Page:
Spock: Is there something I can do for you, Captain?
Kirk: Like what?
Spock: Well, Dr. McCoy seemed to think I should check on you.
Kirk: That's nice. Come on, Spock, I know that look. What is it?
Spock: Well, our good doctor said that you were acting Iike a wild man, demanded brandy.
Kirk: Our good doctor's been putting you on again.
Spock: Hmm. Well, in that case, if you'll excuse the intrusion, I'll get back to work.
Kirk: I'll tell him you were properly annoyed.
Kirk: You're too beautiful to ignore. Too much woman.
Kirk: I'll make an announcement to the entire crew, tell them what happened. It's a good crew. They deserve to know.
Spock: Captain, no disrespect intended, but you must surely realize you can't announce the full truth to the crew. You haven't the right to be vulnerable in the eyes of the crew. If you're anything less than perfect, they lose faith, and you lose command.
Kirk: Yes, I do know that, Mr. Spock. What I don't know... is why I forgot that just now.
Kirk: How's it going down there, Mr. Sulu?
Sulu: It's already 20 degrees below zero. Can't exactly call it balmy.
McCoy: You have a point, Spock?
Spock: Yes. Always, Doctor. You have here an unusual opportunity to appraise the human mind, or to examine, in Earth terms, the roles of good and evil in a man. His negative side, which you call hostility, lust, violence; and his positive side, which Earth people express as compassion, love, tenderness. And what is it that makes one man an exceptional leader? We see here indications that it is his negative side which makes him strong--that his evil side, if you will, properly controlled and disciplined, is vital to his strength. Your negative side, removed from you, the power of command begins to elude you.
Spock: If I seem insensitive to what you're going through, Captain, understand--it's the way I am.
Sulu: Can you give us a status report, Captain? Temperature's still dropping. Now 41 degrees below zero.
Kirk: We've located the trouble. It shouldn't be much longer.
Sulu: Could you find a long rope somewhere and lower us down a pot of hot coffee?
Kirk: I'll see what we can do.
Sulu: Rice wine will do, if you're short on coffee.
McCoy: We all have our darker side. We need it; it's half of what we are. It's not really ugly, it's human.
McCoy: Yes, human. A lot of what he is makes you the man you are. God forbid I should agree with Spock, but he was right. Without the negative side, you couldn't be the captain. Your strength of command lies mostly in him.
Spock: Being split into two halves is no theory with me, doctor. I have a human half, you see, as well as an alien half... submerged, constantly at war with each other. I survive it because my intelligence wins out over both, makes them live together.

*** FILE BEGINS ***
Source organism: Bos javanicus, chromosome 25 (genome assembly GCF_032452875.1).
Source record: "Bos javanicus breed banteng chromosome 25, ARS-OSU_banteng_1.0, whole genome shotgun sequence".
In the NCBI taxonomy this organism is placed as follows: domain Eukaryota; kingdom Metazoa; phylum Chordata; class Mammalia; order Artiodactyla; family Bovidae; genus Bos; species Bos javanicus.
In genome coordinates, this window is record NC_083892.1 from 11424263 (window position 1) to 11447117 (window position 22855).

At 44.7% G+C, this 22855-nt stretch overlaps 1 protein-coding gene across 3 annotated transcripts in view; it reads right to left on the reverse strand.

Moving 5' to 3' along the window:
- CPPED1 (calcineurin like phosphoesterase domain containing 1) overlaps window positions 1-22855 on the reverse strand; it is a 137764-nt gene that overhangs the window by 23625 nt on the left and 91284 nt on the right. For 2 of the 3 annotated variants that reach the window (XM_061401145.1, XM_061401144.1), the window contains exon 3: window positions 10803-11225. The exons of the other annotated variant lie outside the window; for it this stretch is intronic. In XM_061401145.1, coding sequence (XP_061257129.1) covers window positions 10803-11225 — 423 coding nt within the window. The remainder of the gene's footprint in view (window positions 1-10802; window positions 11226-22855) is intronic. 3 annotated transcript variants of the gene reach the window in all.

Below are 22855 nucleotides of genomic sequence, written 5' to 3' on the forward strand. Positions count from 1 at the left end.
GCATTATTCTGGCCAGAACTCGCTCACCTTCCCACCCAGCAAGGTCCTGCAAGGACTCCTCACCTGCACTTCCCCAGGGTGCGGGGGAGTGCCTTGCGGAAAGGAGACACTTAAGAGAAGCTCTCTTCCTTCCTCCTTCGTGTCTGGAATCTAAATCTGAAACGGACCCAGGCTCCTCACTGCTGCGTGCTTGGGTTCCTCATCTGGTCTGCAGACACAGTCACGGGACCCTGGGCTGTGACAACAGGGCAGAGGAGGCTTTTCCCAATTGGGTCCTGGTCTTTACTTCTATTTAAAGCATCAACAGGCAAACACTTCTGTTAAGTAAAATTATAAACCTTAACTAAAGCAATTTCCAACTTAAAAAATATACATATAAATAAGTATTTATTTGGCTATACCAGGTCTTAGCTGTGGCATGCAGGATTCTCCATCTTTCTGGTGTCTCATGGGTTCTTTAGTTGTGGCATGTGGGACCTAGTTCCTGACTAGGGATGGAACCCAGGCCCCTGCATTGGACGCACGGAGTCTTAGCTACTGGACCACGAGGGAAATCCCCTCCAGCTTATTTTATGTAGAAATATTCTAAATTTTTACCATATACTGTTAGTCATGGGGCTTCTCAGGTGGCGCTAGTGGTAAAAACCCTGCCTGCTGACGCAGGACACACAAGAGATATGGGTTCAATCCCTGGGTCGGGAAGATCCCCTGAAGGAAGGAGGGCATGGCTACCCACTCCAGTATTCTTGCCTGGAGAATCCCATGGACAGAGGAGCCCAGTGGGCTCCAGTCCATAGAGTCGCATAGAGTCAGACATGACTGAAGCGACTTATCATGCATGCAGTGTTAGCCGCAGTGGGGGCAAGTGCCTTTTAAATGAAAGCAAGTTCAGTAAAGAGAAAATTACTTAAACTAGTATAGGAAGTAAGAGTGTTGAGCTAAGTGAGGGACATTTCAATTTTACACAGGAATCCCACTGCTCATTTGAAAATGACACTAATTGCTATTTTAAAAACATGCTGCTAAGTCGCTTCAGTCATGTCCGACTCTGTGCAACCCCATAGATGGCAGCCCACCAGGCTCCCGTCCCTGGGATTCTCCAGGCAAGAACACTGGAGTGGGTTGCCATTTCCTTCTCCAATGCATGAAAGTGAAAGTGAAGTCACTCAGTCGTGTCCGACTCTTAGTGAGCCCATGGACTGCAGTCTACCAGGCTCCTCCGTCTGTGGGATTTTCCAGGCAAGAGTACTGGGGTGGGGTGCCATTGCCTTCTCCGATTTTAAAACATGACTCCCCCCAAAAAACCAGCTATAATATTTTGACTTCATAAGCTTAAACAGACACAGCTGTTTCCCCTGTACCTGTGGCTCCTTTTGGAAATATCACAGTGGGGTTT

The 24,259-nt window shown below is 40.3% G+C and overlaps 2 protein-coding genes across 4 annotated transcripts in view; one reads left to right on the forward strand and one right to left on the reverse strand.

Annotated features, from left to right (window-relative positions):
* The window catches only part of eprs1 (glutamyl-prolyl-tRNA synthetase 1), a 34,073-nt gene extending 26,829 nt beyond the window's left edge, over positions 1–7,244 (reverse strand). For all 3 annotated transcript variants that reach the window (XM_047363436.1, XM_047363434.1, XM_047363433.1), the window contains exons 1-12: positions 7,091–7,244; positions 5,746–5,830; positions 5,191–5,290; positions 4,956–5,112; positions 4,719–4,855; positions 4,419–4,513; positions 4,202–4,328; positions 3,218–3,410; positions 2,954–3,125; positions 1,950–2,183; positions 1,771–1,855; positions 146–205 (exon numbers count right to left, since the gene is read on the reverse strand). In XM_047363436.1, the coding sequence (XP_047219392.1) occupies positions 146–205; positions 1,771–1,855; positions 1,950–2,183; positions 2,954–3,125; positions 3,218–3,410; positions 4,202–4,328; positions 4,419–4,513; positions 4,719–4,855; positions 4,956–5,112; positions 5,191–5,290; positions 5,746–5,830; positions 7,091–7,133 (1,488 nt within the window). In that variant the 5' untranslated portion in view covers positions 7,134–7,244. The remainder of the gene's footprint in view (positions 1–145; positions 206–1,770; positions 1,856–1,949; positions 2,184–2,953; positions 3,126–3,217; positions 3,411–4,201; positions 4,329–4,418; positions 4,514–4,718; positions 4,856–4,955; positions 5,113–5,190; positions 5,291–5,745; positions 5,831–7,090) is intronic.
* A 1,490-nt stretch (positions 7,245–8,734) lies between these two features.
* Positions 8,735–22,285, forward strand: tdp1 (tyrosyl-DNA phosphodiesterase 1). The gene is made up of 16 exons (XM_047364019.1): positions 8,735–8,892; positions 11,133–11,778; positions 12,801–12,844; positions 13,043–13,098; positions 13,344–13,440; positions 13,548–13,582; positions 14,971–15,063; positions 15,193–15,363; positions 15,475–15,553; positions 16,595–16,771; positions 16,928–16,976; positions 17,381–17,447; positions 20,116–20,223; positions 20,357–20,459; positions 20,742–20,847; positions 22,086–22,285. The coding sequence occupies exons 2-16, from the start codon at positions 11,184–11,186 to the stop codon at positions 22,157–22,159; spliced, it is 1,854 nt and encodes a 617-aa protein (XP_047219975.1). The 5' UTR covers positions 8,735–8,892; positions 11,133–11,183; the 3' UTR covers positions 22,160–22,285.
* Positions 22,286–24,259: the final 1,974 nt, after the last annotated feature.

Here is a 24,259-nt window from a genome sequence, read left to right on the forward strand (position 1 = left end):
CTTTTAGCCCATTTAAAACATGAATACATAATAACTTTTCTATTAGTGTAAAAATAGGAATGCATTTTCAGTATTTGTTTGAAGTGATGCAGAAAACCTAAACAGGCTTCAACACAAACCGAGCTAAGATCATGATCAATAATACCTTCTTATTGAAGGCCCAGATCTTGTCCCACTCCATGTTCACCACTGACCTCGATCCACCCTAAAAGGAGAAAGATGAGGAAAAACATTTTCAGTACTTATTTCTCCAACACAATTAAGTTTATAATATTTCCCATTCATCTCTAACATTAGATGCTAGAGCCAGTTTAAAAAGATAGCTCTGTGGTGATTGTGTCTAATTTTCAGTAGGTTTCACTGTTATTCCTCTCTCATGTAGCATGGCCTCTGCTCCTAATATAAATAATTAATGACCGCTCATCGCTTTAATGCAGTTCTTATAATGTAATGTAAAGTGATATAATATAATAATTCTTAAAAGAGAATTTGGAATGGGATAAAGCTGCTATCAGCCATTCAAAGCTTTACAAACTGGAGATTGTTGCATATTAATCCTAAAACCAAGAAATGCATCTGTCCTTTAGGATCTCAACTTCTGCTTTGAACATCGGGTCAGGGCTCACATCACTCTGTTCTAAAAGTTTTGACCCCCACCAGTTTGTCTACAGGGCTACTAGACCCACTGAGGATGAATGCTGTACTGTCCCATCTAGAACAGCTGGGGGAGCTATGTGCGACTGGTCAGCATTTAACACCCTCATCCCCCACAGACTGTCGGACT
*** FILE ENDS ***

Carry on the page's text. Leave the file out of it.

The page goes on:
McCoy: How do you feel, Jim?
Kirk: How? I've seen a part of myself no man should ever see.
Why don't they use the shuttlecraft to bring up the stranded landing party? This early in the series it's still been established that the hangar bay is at the back of the secondary hull, and they have six shuttlecraft.
On the bridge when the savage Kirk arrives, Farrell's insignia disappears and then reappears.
On the bridge, the savage Kirk's scratches jump to the opposite (right) side of his face in two closeups.
The bestial Kirk takes a Type II pistol phaser from Walker, and he's holding it in the close-ups in Engineering. However, in the far shots he's holding the Type I phaser.
Kirk makes a log entry citing Stardate 1673.5. However, later after the animal dies Spock makes a log citing Stardate 1673.1.
In his log entry, Spock refers to himself as second officer.
In the first few minutes of the episode, Kirk and Sulu are missing their Enterprise chest insignia. Originally the filming was "flipped" to make the set look bigger from different angles. The flipping was removed from the DVD and re-mastered releases, but since they had originally removed the insignia so they wouldn't be reversed when the film was flipped, the insignia couldn't be put back in. in the original version with the camera flipping, Kirk's hair part can be seen to reverse as well.
Heating units malfunction when beamed down, due to the duplication process. However, they don't beam down non-powered heating gear, such as... warm coats and blankets. Instead Sulu and the others shiver to death under thin tarps.
Even this early in the series when Spock is still evolving as a character, his tactless comment to Rand about the counterpart is wildly out of character, as a Vulcan, as an officer speaking to a crewman, and as any civilized being talk to a woman who was almost raped.
Oddly, they don't beam up the landing party before the transporter is fixed. Given the chance between sure death by freezing and an eventual death (with time to find a cure) due to being split apart, the latter seems indisputably preferable.
Scotty calls Kirk and Spock to tell them he's discovered the cause of the transporter breakdown. They were there and indirectly caused it: why didn't they tell him?
Despite the fact Scotty says it will take at least a week to fix the transporter, he and Spock have it fixed only a few minutes after the commercial break. One wonders why the writers even put in this dramatic contrivance: it doesn't further the plot, and is simply brought up and immediately dispatched.